Disclaimer: This is in no way, shape, or form considered a final statement about Aaron Ramsey being Steven Gerrard's equal in any way.
I merely wish to expound upon an idea that came to me during an early-morning walkabout: that the Welshman somewhat resembles the iconic English midfielder in terms of how they play, and their positioning on the field.
Even for Arsene Wenger, renowned connoisseur when it comes to scouting young talent, this seemed a bit extreme.
During Euro 2008 the French manager flew out a young Welsh prodigy and his family to Switzerland on a private jet with the intention of persuading one Aaron Ramsey to commit his future to the Arsenal cause.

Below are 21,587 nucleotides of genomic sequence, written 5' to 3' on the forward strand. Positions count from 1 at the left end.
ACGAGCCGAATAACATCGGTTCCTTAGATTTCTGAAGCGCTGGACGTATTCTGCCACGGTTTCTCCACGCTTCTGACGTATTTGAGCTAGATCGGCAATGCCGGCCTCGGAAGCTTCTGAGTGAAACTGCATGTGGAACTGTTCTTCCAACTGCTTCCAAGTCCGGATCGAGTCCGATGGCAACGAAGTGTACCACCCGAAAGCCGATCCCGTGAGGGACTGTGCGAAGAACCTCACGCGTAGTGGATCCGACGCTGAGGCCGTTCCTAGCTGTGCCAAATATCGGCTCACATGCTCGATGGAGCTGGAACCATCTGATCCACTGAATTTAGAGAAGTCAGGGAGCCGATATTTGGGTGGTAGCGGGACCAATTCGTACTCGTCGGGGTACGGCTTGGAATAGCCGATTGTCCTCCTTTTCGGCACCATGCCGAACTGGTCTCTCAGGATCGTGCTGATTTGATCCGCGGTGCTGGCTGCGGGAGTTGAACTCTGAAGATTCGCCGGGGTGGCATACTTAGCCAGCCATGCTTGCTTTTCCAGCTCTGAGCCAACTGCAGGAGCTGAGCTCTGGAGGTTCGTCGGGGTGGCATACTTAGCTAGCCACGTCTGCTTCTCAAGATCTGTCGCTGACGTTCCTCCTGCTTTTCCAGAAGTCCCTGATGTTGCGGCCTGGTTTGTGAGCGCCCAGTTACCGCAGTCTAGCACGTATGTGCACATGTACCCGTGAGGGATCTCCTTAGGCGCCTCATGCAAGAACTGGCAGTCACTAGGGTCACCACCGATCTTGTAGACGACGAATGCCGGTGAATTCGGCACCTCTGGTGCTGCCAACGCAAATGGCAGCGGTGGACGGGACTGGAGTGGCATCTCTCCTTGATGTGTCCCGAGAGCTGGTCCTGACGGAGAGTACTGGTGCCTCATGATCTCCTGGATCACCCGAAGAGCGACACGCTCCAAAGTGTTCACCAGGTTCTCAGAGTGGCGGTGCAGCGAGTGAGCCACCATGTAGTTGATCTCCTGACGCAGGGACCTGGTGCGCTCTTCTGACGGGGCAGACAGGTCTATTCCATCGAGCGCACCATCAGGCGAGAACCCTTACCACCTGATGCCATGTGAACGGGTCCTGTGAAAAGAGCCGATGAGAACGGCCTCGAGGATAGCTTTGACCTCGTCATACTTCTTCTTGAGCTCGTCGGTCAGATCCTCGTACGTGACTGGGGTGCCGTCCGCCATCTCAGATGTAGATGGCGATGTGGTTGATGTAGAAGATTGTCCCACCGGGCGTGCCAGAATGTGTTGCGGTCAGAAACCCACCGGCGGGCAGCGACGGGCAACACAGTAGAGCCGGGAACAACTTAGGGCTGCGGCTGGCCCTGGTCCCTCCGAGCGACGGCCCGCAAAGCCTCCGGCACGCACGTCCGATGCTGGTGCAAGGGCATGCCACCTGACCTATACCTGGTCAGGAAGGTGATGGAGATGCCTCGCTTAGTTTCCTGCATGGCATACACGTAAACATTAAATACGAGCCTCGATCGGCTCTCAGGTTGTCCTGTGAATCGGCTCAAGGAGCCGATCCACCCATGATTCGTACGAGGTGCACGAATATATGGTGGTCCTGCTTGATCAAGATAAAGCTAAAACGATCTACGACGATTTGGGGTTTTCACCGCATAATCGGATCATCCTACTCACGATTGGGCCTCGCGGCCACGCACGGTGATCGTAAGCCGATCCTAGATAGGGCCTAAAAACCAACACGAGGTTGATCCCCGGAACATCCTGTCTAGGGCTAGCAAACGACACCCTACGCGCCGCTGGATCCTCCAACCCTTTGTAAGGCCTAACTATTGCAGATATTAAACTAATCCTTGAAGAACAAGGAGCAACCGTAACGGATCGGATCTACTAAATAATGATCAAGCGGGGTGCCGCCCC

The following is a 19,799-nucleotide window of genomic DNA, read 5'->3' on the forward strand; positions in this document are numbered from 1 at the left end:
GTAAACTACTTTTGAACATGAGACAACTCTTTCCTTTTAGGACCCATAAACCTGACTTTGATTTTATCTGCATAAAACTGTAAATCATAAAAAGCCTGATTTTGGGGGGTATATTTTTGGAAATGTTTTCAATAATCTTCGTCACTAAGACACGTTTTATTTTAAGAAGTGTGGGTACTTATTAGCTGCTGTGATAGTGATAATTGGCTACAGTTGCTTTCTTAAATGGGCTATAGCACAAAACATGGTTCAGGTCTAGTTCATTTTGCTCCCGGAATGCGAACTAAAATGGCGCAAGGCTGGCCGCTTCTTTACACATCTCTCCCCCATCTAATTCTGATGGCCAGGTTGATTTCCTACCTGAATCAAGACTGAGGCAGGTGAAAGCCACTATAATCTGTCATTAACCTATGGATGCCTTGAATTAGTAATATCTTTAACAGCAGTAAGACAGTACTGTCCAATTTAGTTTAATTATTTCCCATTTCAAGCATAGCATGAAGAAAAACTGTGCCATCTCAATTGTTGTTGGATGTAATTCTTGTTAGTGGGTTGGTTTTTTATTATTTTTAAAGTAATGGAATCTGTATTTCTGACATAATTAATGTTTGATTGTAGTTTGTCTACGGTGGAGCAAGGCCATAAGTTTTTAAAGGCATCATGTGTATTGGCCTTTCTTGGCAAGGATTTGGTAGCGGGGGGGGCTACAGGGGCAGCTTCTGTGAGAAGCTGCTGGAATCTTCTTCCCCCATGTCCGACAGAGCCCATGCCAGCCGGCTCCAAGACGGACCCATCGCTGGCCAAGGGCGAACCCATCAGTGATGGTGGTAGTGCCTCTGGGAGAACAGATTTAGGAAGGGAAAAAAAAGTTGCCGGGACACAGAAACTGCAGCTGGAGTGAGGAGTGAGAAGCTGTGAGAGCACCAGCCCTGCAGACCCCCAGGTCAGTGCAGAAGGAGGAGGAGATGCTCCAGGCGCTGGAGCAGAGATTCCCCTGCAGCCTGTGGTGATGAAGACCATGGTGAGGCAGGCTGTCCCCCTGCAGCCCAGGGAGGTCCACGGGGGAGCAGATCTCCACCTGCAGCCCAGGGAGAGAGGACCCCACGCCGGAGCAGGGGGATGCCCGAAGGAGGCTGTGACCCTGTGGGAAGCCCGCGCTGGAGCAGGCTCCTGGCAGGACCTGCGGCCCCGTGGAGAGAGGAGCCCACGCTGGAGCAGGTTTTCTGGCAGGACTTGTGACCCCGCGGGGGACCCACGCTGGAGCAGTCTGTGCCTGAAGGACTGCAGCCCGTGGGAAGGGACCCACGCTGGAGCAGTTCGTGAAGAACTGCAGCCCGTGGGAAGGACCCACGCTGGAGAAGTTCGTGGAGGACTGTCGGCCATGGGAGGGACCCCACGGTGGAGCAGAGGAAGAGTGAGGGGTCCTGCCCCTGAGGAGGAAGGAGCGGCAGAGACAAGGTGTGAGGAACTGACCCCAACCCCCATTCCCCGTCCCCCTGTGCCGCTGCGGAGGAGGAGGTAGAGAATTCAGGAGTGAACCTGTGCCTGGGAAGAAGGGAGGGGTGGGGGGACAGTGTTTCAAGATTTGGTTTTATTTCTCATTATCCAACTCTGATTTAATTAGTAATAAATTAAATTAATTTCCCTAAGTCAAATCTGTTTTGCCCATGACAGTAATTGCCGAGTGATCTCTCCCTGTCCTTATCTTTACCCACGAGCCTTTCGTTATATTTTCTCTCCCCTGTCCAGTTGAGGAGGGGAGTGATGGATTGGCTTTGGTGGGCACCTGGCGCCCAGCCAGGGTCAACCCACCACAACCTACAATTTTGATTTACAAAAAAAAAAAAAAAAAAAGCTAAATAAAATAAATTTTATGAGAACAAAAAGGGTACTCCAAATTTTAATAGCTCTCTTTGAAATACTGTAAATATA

We know little of what was said in that meeting, but we do know the ensuing result.
Ramsey, 17 at the time, left Cardiff City for Arsenal for a fee of £4.8 million despite serious interest from Manchester United and other top clubs. Wenger had sealed the arrival of yet another midfield starlet.
The Welshman wasted little time in making an impact with the first team, scoring in the 2008 Champions League group stage away to Fenerbace.
He was in no way an incontrovertible starter, but he did appear in 22 games overall in 2008-09, showing some glimpses of the boundless talent that had first intrigued Wenger.
There was the power, eye for the pass, and attacking intent mixed well with uncommon determination. The kid simply "got it."
2009-10 looked to be the year that Ramsey would make his breakthrough. He had signed a long-term contract extension with the club the summer before the season, and he was getting more games.